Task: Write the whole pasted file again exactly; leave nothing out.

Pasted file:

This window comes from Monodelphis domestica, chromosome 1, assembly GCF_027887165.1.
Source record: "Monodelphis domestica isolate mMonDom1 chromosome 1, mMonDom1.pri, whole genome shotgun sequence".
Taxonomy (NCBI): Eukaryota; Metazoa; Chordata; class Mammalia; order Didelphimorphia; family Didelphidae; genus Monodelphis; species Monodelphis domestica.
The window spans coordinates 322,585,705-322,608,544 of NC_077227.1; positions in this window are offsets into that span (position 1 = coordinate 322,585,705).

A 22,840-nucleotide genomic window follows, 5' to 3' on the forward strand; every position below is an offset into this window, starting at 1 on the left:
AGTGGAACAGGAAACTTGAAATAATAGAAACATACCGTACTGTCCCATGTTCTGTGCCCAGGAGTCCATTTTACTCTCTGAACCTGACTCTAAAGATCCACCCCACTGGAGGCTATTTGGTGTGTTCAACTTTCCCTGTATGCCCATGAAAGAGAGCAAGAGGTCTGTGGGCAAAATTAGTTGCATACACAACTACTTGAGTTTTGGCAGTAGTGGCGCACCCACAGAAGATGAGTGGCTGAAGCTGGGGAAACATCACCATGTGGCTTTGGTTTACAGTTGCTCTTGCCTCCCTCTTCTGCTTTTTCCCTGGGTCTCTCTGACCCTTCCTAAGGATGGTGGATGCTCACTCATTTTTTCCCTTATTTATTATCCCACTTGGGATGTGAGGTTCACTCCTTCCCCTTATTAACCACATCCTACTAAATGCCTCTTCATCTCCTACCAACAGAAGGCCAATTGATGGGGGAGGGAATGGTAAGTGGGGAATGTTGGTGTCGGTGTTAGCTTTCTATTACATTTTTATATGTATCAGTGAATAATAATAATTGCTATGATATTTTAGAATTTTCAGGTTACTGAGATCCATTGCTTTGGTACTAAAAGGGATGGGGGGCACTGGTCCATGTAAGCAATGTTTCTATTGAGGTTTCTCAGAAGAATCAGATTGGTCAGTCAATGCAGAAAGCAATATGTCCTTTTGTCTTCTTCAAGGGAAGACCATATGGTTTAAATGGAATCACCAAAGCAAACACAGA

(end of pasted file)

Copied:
This window comes from Monodelphis domestica, chromosome 1, assembly GCF_027887165.1.
Source record: "Monodelphis domestica isolate mMonDom1 chromosome 1, mMonDom1.pri, whole genome shotgun sequence".
Taxonomy (NCBI): Eukaryota; Metazoa; Chordata; class Mammalia; order Didelphimorphia; family Didelphidae; genus Monodelphis; species Monodelphis domestica.
The window spans coordinates 322,585,705-322,608,544 of NC_077227.1; positions in this window are offsets into that span (position 1 = coordinate 322,585,705).

A 22,840-nucleotide genomic window follows, 5' to 3' on the forward strand; every position below is an offset into this window, starting at 1 on the left:
AGTGGAACAGGAAACTTGAAATAATAGAAACATACCGTACTGTCCCATGTTCTGTGCCCAGGAGTCCATTTTACTCTCTGAACCTGACTCTAAAGATCCACCCCACTGGAGGCTATTTGGTGTGTTCAACTTTCCCTGTATGCCCATGAAAGAGAGCAAGAGGTCTGTGGGCAAAATTAGTTGCATACACAACTACTTGAGTTTTGGCAGTAGTGGCGCACCCACAGAAGATGAGTGGCTGAAGCTGGGGAAACATCACCATGTGGCTTTGGTTTACAGTTGCTCTTGCCTCCCTCTTCTGCTTTTTCCCTGGGTCTCTCTGACCCTTCCTAAGGATGGTGGATGCTCACTCATTTTTTCCCTTATTTATTATCCCACTTGGGATGTGAGGTTCACTCCTTCCCCTTATTAACCACATCCTACTAAATGCCTCTTCATCTCCTACCAACAGAAGGCCAATTGATGGGGGAGGGAATGGTAAGTGGGGAATGTTGGTGTCGGTGTTAGCTTTCTATTACATTTTTATATGTATCAGTGAATAATAATAATTGCTATGATATTTTAGAATTTTCAGGTTACTGAGATCCATTGCTTTGGTACTAAAAGGGATGGGGGGCACTGGTCCATGTAAGCAATGTTTCTATTGAGGTTTCTCAGAAGAATCAGATTGGTCAGTCAATGCAGAAAGCAATATGTCCTTTTGTCTTCTTCAAGGGAAGACCATATGGTTTAAATGGAATCACCAAAGCAAACACAGA